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!!!!!!!!!!!!!!!!!! Fantastic find!
How grand! That last one is my favorite, the "trans-atlantic" sound of all the old movies.
Hi, I'm Paul Zrimsek, I'm a regular commenter at Feministing, and I find Amy Walker an all-too-poignant reminder of how women in this culture are forced to submerge their true voices.Yo, I'm Paul Zrimsek, I'm a regular commenter at Ace of Spades, and I'd hit it.Hi,I'm Paul Zrimsek^H^H^H^H PAZ^H^H^H MS-Dos Passos, a regular commenter at wingnut blog Althouse, whose sickening pretensions to being neutral are as convincing as Amy Walker's pretensions to being Texan.Hi, I'm Paul Zrimsek, I comment regularly on Megan McArdle's blog, and I'm convinced that Britain's disastrous history of socialism is the only thing keeping Amy Walker from being as tall as she ought to be.Hi, I'm Paul Zrimsek, a regular diarist at Daily Kos, and I want to know how much longer Chimpy is going to avoid facing the consequences of his failed war for oil.
Once she hits the U.S. regional accents I can hear the caricature but it's still very impressive.There's a scene in Jim Sheridan's In America where Sheridan's character shifts through a series of accents in a similar way. The point, says Sheridan in his director's notes, was to give the audience a clue that this unemployed actor actually had some chops.
Very Impressive. Of course, there is no "Seattle Accent".
Katharine Hepburn is who I heard when Amy Walker did the "transatlantic"
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Amy Walker is American. By American, I mean the country, not the continent, that appellation is considered arrogant by citizens of countries South of the United States. From Whidbey Island Washington, specifically, which might be why she claims a Seattle accent where others don't hear one. If you couldn't tell, she isn't British by her perfect teeth. Apologies for the meme. This doesn't seem all that extraordinary to me, nor require much special training, it rather reminds me of pretty much every single one of the Air Force brat friends I grew up with, none of whom possessed a genuine accent of their own, or had to discover one later in life and stick with it. My own sibs are sponges that way, at this point, we all sound different to each other. The real trick is to nail the accent in acquired languages so that you're not immediately identified as American, again, by American I mean U.S. citizen. But I learned something here, didn't know Katharine Hepburn's accent had a name.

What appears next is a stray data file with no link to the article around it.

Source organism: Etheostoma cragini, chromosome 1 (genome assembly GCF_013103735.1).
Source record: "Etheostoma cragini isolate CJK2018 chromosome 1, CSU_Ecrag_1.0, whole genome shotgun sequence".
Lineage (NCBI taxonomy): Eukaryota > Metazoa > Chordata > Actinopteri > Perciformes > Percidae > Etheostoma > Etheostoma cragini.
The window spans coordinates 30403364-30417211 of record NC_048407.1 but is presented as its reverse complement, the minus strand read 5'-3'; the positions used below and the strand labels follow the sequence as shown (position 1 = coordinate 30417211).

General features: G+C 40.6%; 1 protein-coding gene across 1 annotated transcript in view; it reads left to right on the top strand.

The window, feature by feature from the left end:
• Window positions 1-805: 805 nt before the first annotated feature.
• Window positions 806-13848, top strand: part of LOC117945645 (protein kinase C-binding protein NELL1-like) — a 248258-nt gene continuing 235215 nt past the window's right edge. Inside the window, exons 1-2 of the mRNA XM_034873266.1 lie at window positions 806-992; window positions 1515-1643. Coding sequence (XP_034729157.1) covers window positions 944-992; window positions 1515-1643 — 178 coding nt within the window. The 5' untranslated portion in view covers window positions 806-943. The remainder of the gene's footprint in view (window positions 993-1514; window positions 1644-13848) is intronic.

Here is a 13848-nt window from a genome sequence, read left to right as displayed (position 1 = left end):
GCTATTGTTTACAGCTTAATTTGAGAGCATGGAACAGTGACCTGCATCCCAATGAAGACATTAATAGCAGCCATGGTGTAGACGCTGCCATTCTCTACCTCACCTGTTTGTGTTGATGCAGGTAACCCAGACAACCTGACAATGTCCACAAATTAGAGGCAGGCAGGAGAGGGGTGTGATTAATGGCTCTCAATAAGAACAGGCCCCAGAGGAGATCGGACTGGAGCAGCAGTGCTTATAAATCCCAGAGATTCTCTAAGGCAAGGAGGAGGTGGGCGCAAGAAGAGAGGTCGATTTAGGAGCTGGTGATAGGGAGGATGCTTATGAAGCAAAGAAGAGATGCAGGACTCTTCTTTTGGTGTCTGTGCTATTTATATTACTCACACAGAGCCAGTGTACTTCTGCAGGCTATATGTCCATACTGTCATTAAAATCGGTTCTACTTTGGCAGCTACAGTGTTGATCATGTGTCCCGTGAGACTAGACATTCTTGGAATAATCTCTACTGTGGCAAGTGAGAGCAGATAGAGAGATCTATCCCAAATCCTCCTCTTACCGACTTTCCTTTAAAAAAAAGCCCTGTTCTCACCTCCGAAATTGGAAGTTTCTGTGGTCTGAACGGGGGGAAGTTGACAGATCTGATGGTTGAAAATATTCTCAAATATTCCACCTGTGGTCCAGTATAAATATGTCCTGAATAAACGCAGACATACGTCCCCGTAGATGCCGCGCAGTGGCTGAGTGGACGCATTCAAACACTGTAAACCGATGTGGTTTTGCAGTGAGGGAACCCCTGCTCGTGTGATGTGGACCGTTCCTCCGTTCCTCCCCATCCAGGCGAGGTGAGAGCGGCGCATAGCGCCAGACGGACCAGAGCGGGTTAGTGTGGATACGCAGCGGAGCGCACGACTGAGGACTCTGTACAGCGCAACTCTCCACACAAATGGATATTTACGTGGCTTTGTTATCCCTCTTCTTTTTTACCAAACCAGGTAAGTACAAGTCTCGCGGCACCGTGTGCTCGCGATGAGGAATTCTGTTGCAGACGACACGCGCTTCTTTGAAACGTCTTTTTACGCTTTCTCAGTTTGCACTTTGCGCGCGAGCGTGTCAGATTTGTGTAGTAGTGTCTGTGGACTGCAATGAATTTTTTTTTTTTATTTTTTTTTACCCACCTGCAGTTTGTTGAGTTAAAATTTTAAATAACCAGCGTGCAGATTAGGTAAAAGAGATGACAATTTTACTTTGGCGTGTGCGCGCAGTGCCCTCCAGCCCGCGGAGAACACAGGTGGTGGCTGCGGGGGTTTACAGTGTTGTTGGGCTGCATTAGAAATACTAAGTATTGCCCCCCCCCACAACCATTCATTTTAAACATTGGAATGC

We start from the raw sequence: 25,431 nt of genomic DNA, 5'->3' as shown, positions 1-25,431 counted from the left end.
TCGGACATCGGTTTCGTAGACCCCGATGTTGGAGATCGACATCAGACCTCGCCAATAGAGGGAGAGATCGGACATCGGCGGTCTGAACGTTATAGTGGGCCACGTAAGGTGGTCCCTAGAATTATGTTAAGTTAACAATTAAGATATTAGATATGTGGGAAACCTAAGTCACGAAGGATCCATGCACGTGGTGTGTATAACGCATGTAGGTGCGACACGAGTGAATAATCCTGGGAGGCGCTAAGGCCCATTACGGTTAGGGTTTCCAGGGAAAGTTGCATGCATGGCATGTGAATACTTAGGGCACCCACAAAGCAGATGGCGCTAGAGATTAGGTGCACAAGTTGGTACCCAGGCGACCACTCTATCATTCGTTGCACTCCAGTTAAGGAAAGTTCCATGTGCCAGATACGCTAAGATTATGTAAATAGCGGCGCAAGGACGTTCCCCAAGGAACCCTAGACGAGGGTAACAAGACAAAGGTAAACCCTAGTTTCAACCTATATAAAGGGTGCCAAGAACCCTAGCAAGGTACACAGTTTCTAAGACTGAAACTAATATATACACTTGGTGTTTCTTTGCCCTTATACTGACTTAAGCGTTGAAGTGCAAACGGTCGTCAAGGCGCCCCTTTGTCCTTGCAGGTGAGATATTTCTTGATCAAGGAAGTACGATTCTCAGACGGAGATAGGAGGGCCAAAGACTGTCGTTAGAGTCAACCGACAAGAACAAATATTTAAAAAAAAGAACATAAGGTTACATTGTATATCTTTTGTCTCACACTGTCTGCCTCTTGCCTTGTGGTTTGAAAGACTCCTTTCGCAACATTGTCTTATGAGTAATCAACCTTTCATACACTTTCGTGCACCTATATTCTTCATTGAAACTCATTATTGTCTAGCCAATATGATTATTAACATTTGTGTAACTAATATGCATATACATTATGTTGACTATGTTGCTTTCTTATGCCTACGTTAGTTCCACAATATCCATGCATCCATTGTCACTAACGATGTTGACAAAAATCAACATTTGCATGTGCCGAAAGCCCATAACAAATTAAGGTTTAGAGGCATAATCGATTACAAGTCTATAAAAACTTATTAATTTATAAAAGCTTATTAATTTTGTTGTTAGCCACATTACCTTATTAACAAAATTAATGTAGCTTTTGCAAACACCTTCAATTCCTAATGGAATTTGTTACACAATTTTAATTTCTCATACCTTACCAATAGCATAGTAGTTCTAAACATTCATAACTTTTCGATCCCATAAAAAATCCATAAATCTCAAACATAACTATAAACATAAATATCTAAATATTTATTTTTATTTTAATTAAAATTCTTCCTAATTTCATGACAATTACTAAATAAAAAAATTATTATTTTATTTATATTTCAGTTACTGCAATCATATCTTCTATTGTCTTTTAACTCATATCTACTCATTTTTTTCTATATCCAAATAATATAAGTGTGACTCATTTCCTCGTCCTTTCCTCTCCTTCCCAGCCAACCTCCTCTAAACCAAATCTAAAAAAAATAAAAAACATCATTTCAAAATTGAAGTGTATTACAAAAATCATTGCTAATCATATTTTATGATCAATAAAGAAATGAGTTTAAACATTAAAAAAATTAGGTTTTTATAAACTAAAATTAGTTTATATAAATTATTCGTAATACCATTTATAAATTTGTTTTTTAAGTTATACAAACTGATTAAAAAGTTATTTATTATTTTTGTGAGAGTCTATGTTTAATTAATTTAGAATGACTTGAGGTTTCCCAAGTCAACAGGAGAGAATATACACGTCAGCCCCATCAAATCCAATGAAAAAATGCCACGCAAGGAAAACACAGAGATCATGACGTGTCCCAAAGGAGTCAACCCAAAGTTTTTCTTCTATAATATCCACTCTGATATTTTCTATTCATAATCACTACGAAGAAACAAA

I met a man who said he could do 13 distinct accents from Texas.And Paul! Bravo!!
Impressive, but her Brooklyn was weak. Her "WHAT?" Shoulda been "Wha?"Very smart, Paul
Henry hit it: The regional US accents were a bit overdone. Then again, she was doing it to emphasize differences, so it's totally understandable.We (I include myself in this) often fail to grasp the number of different accents the US has. Where I'm at, I'm always struck by the differences between the more clipped speech from the folks from Chicago, and the sort of drawl-twang from Kentuckians (which is distinct from the other southern accents, like from Tennessee, Alabama, Georgia, etc.). Which is distinct from my relatives who actually grew up in New York, which is different from a cousin's husband, who's from Texas.But even more interesting is running across a person who's grown up in a region and yet is free of its accent. A cousin, who's sisters have completely absorbed the mid-Tennesee twangs of the region they grew up in, is so completely devoid of any southern accent that he "sounds" midwestern. Even though he grew up under the same roof as his sisters. I'm just so totally amazed by that. And the friend who comes to mind when I think of "Chicago accent" ("Da Behrs"... I mean, he's so dead on, he's a charicature...) introduced me to another friend who grew up in the city too, and that guy is just 100% devoid of any Chicago-speech characteristics. I'm at once struck by the range of accents in this country and by the intermingling of them. Somewhere, some linguist has got to be having the time of his or her life studying these differences.